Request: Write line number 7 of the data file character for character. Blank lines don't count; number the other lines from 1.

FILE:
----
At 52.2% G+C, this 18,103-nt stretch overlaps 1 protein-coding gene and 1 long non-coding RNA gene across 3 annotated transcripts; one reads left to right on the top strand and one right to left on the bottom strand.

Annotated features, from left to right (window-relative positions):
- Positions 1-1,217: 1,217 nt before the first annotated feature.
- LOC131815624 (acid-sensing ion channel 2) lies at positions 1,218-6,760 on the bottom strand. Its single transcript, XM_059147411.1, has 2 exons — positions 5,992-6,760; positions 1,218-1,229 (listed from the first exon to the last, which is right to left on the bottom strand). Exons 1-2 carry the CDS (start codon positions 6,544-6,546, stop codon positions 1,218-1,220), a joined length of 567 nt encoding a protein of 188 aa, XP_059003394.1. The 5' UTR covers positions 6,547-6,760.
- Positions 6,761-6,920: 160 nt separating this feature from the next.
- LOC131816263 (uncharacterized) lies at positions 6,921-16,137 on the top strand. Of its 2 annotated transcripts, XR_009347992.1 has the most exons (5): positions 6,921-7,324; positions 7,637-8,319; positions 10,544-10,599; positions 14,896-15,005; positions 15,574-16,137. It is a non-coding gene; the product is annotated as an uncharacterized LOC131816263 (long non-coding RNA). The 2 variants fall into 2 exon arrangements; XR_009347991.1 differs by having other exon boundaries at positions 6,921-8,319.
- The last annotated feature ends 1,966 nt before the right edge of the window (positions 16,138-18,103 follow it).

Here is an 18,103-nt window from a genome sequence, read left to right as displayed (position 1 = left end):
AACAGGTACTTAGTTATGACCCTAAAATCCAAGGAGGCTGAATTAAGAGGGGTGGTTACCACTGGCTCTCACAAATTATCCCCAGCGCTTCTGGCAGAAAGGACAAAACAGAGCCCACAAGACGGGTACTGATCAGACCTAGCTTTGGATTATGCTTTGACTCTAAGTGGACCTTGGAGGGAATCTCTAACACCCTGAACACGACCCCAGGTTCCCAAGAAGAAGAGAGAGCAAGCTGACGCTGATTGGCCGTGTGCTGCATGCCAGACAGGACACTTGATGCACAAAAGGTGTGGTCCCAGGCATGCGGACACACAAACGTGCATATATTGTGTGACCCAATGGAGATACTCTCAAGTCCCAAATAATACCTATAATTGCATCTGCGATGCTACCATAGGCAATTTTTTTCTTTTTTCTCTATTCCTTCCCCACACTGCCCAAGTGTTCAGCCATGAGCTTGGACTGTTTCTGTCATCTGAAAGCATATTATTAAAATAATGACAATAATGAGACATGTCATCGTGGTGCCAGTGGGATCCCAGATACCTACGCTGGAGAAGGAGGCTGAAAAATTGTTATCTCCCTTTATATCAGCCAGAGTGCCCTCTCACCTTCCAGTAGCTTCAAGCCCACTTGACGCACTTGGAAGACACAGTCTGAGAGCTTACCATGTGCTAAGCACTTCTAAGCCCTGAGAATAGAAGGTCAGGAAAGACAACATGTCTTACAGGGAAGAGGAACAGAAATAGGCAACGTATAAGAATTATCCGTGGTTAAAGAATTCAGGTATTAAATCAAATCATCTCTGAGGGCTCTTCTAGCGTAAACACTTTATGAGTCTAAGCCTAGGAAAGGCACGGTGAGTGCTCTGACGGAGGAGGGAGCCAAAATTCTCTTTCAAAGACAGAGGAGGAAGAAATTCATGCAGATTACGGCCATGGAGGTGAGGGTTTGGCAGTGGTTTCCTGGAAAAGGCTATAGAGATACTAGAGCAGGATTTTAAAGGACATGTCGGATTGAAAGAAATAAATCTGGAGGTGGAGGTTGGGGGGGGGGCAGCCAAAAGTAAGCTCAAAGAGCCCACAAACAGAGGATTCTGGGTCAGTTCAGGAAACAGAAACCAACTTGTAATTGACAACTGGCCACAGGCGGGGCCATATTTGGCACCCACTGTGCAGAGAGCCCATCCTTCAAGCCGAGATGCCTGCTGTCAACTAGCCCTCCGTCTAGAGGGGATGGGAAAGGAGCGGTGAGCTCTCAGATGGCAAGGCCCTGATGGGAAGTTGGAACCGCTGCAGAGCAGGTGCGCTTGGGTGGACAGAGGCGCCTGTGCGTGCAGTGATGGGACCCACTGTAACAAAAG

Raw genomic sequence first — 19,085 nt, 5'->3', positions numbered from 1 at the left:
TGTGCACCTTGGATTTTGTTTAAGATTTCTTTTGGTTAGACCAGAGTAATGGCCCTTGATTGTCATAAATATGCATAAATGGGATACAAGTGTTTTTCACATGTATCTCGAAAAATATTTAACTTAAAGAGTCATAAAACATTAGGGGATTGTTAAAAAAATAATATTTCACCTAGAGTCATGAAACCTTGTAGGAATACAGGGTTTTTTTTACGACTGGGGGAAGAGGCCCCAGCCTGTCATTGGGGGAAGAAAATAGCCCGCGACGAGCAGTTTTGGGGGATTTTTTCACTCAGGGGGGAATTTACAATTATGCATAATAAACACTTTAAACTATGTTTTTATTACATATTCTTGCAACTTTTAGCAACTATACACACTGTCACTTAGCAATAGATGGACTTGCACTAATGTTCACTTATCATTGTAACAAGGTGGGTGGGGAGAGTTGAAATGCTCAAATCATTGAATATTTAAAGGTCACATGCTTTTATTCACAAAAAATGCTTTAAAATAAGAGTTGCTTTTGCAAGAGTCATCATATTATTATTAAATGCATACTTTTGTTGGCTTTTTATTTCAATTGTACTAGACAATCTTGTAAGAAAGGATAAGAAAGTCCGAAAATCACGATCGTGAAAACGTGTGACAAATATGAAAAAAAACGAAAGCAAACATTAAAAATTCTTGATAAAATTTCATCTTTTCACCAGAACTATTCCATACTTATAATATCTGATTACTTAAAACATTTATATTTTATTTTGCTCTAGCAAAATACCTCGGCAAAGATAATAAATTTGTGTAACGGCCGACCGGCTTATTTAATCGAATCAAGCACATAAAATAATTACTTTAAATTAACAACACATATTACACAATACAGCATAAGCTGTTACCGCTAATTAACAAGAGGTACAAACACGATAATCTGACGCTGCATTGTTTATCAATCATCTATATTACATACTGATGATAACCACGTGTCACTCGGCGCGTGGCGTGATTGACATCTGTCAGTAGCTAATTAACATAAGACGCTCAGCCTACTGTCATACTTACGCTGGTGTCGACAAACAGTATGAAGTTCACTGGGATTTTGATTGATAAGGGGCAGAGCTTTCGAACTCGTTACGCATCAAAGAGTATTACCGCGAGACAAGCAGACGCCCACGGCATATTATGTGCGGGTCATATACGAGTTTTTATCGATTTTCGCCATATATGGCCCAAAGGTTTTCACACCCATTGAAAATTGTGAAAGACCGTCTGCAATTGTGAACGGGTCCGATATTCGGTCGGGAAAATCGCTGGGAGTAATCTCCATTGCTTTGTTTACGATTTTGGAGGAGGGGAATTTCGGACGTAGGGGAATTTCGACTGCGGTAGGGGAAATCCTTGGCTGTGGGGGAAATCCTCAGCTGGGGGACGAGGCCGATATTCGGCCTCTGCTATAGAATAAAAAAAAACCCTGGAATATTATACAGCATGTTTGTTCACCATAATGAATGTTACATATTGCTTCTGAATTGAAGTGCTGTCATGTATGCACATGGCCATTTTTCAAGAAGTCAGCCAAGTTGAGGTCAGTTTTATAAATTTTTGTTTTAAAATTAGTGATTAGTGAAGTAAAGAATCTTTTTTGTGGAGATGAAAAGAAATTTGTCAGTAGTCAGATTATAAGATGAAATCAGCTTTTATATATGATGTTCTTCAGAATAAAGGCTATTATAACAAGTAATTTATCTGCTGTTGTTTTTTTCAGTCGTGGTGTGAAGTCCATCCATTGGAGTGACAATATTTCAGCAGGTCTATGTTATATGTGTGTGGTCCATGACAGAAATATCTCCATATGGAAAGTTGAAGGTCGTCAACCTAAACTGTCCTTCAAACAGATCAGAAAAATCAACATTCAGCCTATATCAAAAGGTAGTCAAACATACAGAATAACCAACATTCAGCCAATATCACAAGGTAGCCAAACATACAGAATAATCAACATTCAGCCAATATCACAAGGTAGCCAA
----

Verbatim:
- The last annotated feature ends 1,966 nt before the right edge of the window (positions 16,138-18,103 follow it).